Temasek’s partnership with LeapFrog Investments

Temasek, an investment company headquartered in Singapore, announced in March 2021 a $500 million strategic partnership with LeapFrog Investments, an impact-focused asset management company with to date four private equity funds investing in financial services and healthcare solutions across Africa and Asia. Temasek’s commitment took the manager’s total capital raised to more than $2 billion since its foundation in 2007.
The funds committed under the partnership were to be used mainly to anchor multiple future funds of LeapFrog but also to take a minority stake in the management company itself, providing it with growth capital to expand.



2.3 Buying your way in


M&A is yet another way for an institutional investor to add impact investing into its offerings. Transaction activity has been ramping up in recent years with BlueOrchard being acquired by Schroders Group in July 2019 and responsAbility being acquired by M&G in 2022 (see box below), just to name a few.


M&G’s acquisition of responsAbility

In May 2022, M&G, an international investment and savings business with $370 billion
of AUM at the end of 2021, announced the acquisition of responsAbility Investments, a leading dedicated impact investment manager with $3.7 billion of AUM at the time of the acquisition.
The transaction was explicitly pursued by M&G to enhance the investor’s capability in impact investing and expand its international footprint.
M&G is acting as an important investor in funds managed by responsAbility, accelerating capital raising by attracting more institutional investors to the manager’s strategies.

Source: See press release under;


3. Conclusion


Investors invest because they see opportunities that align with their strategic objectives and priorities while satisfying their investment constraints, including, importantly, return expectations and limitations on risk. In today’s investment landscape, that approach can translate into a robust and often exciting impact investing portfolio across asset classes, themes and geographies.
Once the domain of pioneer players exploring what was seen by many as a frontier investment landscape, impact investing is now squarely in the mainstream. The traditional investment approach of building portfolios using two dimensions of risk and return has been replaced for many, at least for part of an investor’s portfolio, with the three-dimensions of risk, return and impact.
An increasing number of institutional investors have developed exciting impact investing portfolios. To date, the most active and dynamic actors are domiciled in North America and Europe. While Middle Eastern investors represent a significant amount of AUM, these investors have yet to move significantly into the impact investing arena. This is important not only because there is a financing gap but also because Middle Eastern investors are advantaged by being proximate to emerging markets – markets that others perceive as remote, unfamiliar and risky.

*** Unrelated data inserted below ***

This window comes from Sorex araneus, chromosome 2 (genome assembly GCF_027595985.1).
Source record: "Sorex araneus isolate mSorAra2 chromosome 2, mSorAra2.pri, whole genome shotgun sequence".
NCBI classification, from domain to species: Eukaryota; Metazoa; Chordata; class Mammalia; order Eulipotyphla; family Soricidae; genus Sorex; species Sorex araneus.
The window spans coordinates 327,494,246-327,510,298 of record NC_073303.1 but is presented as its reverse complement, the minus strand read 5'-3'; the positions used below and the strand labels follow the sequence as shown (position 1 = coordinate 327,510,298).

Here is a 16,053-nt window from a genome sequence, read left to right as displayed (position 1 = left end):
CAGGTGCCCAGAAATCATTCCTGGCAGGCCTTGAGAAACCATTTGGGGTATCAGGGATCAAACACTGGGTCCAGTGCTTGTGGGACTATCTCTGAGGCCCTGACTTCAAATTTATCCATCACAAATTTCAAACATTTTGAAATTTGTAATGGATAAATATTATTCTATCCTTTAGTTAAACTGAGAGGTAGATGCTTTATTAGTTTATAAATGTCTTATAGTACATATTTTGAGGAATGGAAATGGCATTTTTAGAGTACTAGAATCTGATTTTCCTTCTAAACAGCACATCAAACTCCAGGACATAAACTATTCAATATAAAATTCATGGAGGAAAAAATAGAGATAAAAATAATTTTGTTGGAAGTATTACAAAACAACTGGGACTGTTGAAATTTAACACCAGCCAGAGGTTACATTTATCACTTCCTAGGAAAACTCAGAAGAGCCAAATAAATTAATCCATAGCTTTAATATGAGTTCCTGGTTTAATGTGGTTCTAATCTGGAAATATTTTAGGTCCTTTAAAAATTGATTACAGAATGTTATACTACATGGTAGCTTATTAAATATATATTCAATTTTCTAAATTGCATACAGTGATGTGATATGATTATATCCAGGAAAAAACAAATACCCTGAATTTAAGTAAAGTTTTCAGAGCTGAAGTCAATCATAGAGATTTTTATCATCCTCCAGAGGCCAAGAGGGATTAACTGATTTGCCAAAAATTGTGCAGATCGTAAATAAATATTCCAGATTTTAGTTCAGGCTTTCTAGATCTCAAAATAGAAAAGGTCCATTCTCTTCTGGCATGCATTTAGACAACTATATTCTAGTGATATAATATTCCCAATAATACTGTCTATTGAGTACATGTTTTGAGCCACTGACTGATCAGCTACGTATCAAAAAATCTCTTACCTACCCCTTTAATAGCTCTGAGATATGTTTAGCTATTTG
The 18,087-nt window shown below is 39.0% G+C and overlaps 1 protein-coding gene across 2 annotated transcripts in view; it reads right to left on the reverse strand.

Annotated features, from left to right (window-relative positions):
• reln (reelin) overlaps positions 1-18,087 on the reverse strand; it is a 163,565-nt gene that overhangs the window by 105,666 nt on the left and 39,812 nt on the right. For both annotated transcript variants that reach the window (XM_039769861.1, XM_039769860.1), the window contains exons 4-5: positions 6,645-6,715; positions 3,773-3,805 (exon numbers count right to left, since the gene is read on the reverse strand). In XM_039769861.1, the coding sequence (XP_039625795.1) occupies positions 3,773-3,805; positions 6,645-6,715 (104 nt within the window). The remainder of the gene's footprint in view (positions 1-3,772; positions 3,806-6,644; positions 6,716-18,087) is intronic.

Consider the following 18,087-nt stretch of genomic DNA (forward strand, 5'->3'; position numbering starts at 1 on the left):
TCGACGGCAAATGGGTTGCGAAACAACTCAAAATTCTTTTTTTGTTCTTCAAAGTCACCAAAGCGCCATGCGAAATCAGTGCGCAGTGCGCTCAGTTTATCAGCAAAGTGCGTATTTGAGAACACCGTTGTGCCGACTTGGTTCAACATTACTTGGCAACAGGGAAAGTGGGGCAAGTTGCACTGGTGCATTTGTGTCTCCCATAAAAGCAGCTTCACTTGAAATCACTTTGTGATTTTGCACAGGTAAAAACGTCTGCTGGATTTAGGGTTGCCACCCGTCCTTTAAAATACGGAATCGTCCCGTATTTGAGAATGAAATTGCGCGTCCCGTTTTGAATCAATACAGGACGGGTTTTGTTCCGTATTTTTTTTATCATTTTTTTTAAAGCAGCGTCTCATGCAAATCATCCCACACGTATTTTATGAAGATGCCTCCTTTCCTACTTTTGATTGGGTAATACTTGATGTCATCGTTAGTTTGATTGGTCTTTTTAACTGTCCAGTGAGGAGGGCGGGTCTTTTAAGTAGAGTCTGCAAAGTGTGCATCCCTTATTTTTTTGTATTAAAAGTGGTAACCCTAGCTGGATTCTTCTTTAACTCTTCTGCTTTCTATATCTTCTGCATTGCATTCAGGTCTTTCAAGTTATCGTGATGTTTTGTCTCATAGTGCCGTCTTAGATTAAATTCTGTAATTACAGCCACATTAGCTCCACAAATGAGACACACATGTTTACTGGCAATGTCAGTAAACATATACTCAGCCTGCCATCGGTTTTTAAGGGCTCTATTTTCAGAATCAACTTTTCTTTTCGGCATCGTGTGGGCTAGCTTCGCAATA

The momentum fuelling the expansion of the impact investing market – and the often lucrative investment opportunities this market offers – combined with the current underweight position of Middle Eastern investors, creates a near-term chance for regional investors to step in and step up. As they do so, Middle Eastern investors can select from one or more proven pathways to activate their intent and build solid impact investment portfolios. Simply put, they can ‘build’, ‘buy’ or ‘partner’. These pathways are not mutually exclusive and combinations can be pursued in tandem, offering ways to accelerate deployment. We acknowledge that institutional investors face barriers to engage in impact investing, depending on many factors including, importantly, their local regulatory environment but also their leadership’s motivation and engagement. Moving into impact is not effortless and requires an internal champion pushing for change. That said, it is important and, as shown by the few examples in this article, doable.
As Middle Eastern investors consider ways in which to activate impact investing portfolios, we anticipate constructive support coming from the broader ecosystem, including the Transition Investment Lab. Investors can benefit from deeper data analysis, both about the capital demand side of impact investing that will highlight the range of investable opportunities, and about the supply side that will showcase the institutional investors and asset managers deploying impact capital at scale.
We hope the readers of this article will consider taking (at least) one step over the coming year to embrace impact investing as part of their investment activity. The urgency of the needs confronting people and planet, but also the attractive investment opportunities that exist in the field, make investing for positive impact a timely, relevant and smart investment approach.